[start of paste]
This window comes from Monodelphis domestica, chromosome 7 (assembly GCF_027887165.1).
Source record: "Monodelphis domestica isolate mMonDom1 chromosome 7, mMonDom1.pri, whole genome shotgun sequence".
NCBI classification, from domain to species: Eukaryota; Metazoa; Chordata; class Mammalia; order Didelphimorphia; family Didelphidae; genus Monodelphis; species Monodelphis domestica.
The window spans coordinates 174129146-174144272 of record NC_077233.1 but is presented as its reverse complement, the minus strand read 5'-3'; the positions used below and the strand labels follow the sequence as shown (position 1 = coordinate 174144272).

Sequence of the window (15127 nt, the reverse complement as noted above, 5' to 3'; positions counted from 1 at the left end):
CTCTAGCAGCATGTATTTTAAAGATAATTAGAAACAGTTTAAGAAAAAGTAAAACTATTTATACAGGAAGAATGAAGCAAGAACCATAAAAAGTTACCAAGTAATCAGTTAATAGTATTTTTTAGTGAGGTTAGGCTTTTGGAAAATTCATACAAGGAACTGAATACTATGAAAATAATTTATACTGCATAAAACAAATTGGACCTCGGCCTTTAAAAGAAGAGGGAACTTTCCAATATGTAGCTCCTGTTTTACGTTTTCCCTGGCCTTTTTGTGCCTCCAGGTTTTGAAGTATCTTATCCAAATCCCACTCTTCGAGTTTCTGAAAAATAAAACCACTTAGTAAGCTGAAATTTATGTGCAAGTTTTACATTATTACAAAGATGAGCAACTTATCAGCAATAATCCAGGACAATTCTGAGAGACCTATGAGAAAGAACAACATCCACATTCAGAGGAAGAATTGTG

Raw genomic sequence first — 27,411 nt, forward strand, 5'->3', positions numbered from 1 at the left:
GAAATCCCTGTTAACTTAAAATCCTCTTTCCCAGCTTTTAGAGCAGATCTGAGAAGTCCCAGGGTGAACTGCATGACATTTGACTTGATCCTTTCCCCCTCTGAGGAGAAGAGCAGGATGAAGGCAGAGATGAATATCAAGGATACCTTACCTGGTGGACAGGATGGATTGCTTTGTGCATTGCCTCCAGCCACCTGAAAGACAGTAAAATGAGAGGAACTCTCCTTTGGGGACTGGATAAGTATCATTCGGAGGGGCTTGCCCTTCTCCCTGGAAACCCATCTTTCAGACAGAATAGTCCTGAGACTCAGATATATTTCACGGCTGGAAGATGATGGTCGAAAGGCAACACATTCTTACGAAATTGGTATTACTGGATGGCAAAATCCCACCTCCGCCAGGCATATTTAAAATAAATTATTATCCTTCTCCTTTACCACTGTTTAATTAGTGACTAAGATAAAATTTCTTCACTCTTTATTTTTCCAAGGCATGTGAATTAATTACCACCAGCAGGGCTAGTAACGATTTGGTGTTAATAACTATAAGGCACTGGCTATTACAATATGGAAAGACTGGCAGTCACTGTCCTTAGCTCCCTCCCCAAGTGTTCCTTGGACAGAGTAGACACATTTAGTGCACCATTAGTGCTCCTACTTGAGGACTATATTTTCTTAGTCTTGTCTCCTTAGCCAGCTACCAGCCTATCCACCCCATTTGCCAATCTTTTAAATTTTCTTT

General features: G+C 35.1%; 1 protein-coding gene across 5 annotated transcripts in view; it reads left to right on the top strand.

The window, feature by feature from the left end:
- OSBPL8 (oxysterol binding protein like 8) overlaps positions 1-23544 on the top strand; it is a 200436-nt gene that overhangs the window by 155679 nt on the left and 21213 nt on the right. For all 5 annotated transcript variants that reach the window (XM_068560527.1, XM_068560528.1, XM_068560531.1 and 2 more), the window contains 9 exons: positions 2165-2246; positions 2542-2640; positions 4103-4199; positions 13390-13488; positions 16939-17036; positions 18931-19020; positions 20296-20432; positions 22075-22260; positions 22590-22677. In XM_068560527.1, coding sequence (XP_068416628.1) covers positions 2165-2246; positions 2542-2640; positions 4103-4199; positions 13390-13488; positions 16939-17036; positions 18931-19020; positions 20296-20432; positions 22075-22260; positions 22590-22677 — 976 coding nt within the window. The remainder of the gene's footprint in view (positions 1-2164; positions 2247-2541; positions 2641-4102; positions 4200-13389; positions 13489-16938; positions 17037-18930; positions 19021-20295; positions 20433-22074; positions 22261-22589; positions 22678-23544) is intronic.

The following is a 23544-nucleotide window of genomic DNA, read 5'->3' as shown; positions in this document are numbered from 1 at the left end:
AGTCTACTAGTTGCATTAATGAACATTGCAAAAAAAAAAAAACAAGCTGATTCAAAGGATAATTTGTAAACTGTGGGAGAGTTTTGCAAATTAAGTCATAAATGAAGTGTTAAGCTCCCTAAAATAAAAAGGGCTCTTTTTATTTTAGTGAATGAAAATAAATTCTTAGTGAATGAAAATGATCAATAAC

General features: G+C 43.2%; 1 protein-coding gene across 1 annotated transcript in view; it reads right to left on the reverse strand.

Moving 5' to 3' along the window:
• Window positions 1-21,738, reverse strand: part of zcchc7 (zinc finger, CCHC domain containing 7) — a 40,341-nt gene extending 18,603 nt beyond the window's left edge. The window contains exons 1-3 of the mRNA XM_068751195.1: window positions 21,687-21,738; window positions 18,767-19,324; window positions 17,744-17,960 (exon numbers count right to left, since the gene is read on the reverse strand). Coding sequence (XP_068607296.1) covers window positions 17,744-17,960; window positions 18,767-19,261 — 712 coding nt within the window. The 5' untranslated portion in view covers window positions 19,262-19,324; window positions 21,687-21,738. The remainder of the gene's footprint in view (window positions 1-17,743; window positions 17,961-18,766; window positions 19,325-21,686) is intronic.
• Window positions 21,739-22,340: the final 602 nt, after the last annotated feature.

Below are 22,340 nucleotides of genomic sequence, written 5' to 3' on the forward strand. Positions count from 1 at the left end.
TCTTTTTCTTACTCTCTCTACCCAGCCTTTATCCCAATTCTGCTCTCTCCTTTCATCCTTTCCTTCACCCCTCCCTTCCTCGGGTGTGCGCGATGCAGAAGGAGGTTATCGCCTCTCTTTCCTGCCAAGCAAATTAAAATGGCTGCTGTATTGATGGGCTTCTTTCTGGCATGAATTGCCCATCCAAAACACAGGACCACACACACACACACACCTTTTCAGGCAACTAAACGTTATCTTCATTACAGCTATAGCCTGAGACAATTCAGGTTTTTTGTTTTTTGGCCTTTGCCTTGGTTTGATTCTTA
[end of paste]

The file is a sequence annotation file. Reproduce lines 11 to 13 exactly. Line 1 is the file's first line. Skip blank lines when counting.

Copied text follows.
- OSBPL8 (oxysterol binding protein like 8) overlaps positions 1-23544 on the top strand; it is a 200436-nt gene that overhangs the window by 155679 nt on the left and 21213 nt on the right. For all 5 annotated transcript variants that reach the window (XM_068560527.1, XM_068560528.1, XM_068560531.1 and 2 more), the window contains 9 exons: positions 2165-2246; positions 2542-2640; positions 4103-4199; positions 13390-13488; positions 16939-17036; positions 18931-19020; positions 20296-20432; positions 22075-22260; positions 22590-22677. In XM_068560527.1, coding sequence (XP_068416628.1) covers positions 2165-2246; positions 2542-2640; positions 4103-4199; positions 13390-13488; positions 16939-17036; positions 18931-19020; positions 20296-20432; positions 22075-22260; positions 22590-22677 — 976 coding nt within the window. The remainder of the gene's footprint in view (positions 1-2164; positions 2247-2541; positions 2641-4102; positions 4200-13389; positions 13489-16938; positions 17037-18930; positions 19021-20295; positions 20433-22074; positions 22261-22589; positions 22678-23544) is intronic.

The following is a 23544-nucleotide window of genomic DNA, read 5'->3' as shown; positions in this document are numbered from 1 at the left end:
AGTCTACTAGTTGCATTAATGAACATTGCAAAAAAAAAAAAACAAGCTGATTCAAAGGATAATTTGTAAACTGTGGGAGAGTTTTGCAAATTAAGTCATAAATGAAGTGTTAAGCTCCCTAAAATAAAAAGGGCTCTTTTTATTTTAGTGAATGAAAATAAATTCTTAGTGAATGAAAATGATCAATAAC